I say suddenly because there were no horn signals to indicate that the captain was going to do what happened; there was no way that we could not be seen; and there was no acknowledgement of any kind of apology.


 
I can see you, surely you can see us...

....mmm, maybe not or maybe couldn't care less, because "I am bigger than you"
attitude...

....so I will just do as I want to anyway...

...so you can "#@%& off"

We needed to slow down completely – almost to a full stop – to avoid being way too close to the vessel.

The boat quickly picked up some speed; we kept pace with them at our normal cruising speed and then moored up pretty much in the same place that we had vacated a few days previously.
So I guess for anyone coming to York, I would say just be careful of the tourist boats – a one-off episode like this can be written off as just a bit of bad luck, but as I will explain later, this was not isolated.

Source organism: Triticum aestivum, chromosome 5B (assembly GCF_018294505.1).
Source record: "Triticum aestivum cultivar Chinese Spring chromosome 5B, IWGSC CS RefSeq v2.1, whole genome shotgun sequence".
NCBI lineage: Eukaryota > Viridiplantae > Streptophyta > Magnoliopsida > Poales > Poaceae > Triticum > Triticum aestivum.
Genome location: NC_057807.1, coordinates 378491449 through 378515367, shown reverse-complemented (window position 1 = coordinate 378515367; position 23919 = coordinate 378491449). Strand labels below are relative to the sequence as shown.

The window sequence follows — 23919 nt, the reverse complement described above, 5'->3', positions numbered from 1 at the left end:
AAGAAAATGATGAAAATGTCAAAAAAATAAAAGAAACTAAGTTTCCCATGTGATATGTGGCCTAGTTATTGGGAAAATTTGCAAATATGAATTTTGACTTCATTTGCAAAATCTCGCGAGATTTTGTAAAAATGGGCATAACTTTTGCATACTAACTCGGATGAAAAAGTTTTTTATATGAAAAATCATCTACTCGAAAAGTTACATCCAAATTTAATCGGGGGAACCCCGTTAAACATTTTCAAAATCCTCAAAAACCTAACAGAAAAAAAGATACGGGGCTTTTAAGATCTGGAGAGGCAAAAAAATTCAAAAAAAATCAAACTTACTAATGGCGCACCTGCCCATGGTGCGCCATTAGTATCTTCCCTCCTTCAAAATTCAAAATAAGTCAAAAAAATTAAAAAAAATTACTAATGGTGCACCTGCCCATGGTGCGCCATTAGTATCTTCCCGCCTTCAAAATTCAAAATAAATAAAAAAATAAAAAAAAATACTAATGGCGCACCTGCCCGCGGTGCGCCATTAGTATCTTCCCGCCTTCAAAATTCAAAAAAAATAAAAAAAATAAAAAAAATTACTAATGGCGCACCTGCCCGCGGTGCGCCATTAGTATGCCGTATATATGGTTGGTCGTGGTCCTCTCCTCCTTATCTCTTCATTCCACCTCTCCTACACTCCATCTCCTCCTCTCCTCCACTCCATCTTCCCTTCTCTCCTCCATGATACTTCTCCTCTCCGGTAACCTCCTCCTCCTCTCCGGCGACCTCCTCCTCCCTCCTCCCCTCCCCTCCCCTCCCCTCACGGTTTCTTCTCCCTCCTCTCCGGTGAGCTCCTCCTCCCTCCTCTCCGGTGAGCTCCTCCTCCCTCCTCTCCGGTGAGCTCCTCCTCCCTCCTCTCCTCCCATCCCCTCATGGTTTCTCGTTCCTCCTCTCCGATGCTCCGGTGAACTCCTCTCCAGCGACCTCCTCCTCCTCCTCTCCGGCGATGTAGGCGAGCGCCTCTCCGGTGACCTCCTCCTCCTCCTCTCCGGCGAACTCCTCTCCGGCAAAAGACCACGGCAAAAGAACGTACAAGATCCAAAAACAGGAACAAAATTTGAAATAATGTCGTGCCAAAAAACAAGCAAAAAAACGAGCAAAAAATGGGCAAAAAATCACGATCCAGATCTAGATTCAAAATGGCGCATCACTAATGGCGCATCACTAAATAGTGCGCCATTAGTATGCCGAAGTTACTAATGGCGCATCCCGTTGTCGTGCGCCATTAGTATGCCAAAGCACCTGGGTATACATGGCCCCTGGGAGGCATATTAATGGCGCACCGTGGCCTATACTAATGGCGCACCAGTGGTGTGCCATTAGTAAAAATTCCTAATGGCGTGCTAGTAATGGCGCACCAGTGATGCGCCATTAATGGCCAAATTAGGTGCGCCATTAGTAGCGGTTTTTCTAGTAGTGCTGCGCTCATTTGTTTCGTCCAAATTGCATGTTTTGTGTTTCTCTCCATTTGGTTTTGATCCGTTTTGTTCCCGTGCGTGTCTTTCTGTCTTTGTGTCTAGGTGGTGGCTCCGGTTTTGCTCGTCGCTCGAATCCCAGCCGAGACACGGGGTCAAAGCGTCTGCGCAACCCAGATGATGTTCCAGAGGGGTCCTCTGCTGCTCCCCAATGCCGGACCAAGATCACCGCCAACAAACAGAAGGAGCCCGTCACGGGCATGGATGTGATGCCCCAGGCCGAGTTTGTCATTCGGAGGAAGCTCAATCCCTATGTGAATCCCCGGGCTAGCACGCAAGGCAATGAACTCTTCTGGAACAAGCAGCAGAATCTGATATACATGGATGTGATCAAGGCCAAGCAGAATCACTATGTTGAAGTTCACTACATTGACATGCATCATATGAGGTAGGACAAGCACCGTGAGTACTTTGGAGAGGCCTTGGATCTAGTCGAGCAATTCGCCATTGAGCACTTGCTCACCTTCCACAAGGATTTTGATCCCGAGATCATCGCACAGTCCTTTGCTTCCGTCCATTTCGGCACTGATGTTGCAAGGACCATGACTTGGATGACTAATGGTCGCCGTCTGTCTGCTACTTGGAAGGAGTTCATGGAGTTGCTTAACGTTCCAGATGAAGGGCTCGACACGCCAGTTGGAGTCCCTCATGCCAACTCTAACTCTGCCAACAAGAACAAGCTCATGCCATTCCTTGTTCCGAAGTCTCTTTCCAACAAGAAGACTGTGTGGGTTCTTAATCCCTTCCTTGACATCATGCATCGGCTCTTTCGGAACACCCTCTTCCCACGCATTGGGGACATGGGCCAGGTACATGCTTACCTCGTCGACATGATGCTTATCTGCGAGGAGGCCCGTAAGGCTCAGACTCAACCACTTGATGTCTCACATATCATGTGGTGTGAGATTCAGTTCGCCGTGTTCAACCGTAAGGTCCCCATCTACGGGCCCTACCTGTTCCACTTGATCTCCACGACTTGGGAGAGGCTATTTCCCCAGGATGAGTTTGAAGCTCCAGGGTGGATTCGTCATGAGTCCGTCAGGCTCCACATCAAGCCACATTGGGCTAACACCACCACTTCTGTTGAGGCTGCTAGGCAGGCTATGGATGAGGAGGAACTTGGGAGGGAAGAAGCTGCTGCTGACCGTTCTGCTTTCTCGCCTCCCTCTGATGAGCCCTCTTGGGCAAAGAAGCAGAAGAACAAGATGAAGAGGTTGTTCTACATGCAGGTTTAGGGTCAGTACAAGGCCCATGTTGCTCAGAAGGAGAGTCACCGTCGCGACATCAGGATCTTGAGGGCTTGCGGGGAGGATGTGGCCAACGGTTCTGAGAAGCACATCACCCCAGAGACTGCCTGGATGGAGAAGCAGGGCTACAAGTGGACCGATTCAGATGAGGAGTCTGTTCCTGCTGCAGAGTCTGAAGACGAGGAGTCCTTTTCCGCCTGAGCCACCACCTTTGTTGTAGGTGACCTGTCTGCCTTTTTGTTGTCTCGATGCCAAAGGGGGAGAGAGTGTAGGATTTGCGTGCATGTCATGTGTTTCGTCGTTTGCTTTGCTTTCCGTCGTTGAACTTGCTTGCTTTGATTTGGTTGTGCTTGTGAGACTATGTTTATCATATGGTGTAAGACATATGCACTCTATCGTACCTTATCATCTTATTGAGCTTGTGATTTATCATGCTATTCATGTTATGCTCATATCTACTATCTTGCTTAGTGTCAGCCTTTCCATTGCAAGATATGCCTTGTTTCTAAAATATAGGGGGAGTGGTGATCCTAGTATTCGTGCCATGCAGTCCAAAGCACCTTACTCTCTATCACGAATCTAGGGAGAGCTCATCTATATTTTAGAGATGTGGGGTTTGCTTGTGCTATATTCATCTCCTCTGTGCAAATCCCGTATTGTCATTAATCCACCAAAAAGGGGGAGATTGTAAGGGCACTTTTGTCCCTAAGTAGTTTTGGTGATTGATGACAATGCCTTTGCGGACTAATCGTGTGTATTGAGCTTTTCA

We settled down to have a bit of a rest – after all we had been cruising for 20 miles and the concentration on keeping an eye on everything and on the landmarks we were passing means that when you finish you suddenly feel a bit exhausted.

We had nothing planned for the rest of the day, but being a lovely sunny day, there were plenty of people about, just enjoying themselves and having a great time – being near to the water has a calming and positive effect on most people.
Having a couple of drinks as well usually enhances that feeling, but for some it can have the reverse effect.
I have to commend the local constabulary for their excellent work in patrolling the area, particularly along the riverfront – the one that we saw was very quick to have a chat to a group of young lads (and a couple of young lasses) that they might wish to move along and leave behind what they had been consuming – all done very quickly, easily and without any fuss.
A good feeling from the police officer involved – Thanks a lot.